Published On : Wed, Aug 9th, 2017

There’s a Simple New Way to Find Out if Hackers Already Have Your Password

Passwords suck. They’re hard to remember, we all have about a million of them, and they’re not supposed to be anything easy or memorable like your cat’s name.

Worst of all, when massive data breaches happen to the companies we actually trust with our online credentials, our usernames and passwords can become totally exposed – but luckily, there’s now a simple way to find out if you’ve been compromised like this.Troy Hunt is an Australian security researcher and the man behind Have I Been Pwned (HIBP), a website that lets people check if their email addresses and usernames have been involved in some of the biggest data breaches ever – involving companies like Myspace, LinkedIn, Adobe, Dropbox (and sadly hundreds more).

Now, Hunt has approached the same problem from the opposite perspective, building a new tool called Pwned Passwords that does the same kind of thing, but this time it lets you enter just your passwords to see if they’ve been leaked in any of the aforementioned hacks.As Hunt explains on his blog:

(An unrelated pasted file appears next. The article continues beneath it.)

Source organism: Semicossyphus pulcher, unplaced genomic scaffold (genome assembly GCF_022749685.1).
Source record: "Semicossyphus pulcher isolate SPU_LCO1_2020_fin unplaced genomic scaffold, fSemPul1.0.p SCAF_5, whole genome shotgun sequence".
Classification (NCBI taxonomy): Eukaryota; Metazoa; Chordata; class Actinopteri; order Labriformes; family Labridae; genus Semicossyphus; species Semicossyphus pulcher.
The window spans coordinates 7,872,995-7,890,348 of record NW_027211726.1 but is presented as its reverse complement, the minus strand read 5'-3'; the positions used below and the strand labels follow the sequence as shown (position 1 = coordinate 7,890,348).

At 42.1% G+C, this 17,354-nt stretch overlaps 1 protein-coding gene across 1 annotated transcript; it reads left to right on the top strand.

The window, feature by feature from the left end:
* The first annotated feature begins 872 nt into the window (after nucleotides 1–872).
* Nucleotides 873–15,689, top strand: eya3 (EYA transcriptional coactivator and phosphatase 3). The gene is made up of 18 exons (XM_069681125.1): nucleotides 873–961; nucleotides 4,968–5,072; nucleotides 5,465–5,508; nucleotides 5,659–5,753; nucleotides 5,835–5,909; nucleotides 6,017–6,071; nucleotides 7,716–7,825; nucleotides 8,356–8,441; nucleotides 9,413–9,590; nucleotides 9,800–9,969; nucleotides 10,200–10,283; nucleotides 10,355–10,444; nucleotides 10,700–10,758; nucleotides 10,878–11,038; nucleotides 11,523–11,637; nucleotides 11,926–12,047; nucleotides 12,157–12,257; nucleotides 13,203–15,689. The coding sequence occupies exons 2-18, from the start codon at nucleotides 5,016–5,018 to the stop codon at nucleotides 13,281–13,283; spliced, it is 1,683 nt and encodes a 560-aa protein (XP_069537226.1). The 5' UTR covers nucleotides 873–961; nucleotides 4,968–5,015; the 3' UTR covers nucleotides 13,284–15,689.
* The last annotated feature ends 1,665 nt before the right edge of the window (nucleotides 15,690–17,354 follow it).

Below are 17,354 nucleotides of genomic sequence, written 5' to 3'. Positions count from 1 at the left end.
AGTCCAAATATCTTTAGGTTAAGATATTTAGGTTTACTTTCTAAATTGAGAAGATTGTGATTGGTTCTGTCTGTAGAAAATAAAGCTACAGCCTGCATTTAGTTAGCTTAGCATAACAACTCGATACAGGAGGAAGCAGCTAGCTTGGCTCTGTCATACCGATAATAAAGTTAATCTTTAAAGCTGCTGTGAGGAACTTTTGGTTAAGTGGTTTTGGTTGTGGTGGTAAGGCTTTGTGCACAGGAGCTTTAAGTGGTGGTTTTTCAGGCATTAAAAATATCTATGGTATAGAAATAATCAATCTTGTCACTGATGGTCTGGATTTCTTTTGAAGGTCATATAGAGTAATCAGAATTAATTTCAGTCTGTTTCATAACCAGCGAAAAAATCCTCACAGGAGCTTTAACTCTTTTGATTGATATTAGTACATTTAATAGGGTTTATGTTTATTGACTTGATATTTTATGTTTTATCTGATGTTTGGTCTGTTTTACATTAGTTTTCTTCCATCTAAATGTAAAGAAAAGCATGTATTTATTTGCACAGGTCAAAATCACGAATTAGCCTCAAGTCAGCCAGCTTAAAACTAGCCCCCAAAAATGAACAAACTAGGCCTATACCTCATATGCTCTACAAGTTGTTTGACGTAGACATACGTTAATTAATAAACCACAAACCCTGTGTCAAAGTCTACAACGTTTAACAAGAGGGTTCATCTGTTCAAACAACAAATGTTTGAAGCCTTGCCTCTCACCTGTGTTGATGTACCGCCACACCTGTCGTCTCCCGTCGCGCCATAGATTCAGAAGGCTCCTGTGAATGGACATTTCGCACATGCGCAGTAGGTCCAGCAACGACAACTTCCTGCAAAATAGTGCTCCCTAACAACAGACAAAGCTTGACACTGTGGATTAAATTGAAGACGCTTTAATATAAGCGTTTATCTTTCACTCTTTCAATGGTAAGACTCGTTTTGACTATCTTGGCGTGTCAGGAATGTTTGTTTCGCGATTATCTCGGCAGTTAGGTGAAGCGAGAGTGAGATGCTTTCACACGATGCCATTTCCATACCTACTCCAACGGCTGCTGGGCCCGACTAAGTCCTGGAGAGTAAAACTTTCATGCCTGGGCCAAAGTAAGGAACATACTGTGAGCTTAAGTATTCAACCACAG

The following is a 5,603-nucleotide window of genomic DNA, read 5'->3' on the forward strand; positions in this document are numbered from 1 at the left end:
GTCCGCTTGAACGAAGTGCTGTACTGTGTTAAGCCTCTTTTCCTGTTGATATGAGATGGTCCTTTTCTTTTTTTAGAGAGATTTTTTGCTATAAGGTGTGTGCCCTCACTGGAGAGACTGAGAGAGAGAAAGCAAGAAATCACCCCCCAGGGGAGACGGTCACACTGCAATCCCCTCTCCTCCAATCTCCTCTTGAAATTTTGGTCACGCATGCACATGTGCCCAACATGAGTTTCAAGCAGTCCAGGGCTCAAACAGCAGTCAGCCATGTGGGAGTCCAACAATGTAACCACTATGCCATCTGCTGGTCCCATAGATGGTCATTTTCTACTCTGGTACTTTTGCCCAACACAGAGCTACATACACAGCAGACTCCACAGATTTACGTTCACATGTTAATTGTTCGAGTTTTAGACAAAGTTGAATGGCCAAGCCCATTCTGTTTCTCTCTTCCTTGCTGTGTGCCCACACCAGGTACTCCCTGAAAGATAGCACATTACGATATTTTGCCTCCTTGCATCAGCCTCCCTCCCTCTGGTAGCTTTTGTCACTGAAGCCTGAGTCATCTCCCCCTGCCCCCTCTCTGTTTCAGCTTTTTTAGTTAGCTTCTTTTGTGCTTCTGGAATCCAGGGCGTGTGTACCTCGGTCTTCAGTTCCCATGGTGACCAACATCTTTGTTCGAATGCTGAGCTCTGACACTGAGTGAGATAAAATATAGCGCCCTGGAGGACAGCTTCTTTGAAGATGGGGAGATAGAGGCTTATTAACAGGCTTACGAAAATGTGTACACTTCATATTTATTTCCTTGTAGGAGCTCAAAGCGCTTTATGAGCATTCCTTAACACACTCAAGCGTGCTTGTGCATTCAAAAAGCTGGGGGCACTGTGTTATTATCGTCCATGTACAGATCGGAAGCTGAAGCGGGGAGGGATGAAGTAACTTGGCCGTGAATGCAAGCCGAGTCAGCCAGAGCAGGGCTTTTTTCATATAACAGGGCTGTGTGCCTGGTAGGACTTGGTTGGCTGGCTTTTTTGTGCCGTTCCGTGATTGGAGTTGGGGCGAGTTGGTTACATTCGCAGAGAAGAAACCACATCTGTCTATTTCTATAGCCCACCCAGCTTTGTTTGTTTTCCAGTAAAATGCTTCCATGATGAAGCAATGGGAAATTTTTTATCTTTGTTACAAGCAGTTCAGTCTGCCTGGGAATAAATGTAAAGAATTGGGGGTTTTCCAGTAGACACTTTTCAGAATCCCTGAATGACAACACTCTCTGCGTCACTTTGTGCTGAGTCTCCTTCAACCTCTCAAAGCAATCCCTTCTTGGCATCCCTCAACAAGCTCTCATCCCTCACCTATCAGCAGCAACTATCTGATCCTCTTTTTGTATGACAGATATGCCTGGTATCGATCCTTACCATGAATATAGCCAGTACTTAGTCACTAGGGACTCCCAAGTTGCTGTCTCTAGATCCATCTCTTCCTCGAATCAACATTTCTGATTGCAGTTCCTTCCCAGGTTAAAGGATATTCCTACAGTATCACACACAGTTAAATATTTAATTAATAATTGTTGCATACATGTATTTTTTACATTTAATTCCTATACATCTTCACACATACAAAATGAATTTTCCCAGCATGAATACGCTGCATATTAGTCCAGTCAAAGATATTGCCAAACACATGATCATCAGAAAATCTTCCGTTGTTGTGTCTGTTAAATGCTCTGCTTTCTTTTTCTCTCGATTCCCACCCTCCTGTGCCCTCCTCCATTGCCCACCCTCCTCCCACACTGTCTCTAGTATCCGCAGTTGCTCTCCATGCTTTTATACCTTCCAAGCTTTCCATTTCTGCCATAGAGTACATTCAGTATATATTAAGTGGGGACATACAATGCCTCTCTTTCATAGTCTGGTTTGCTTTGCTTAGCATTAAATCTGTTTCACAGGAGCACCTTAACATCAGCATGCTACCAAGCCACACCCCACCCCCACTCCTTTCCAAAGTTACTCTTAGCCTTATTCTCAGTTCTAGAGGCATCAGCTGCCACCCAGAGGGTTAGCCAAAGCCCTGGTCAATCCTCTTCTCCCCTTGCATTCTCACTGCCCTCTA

“It goes without saying (although I say it anyway on that page), but don’t enter a password you currently use into any third-party service like this! I don’t explicitly log them and I’m a trustworthy guy but yeah, don’t.

The point of the web-based service is so that people who have been guilty of using sloppy passwords have a means of independent verification that it’s not one they should be using any more.”

What this means is that if you want to see if any of your current passwords have been exposed, you really ought to download the whole list and search through it from the privacy and security of your own device.

There’s a staggering 320 million leaked passwords stored in this database, and if you’re wondering whether it’s maybe irresponsible to collect them all in one place like this, there are a couple of things to bear in mind.

One, none of the passwords here are stored alongside the email addresses or usernames that they pair with, so if any people are still using these long-exposed passwords, their anonymised listing here shouldn’t make things any easier for hackers.

Two, Hunt’s whole point with Pwned Passwords is to draw attention to the issue of how just how many of our passwords have been outed by hackers up until now – by letting people check if one of their passwords is out there on the big bad internet.

—Sanket Wankhede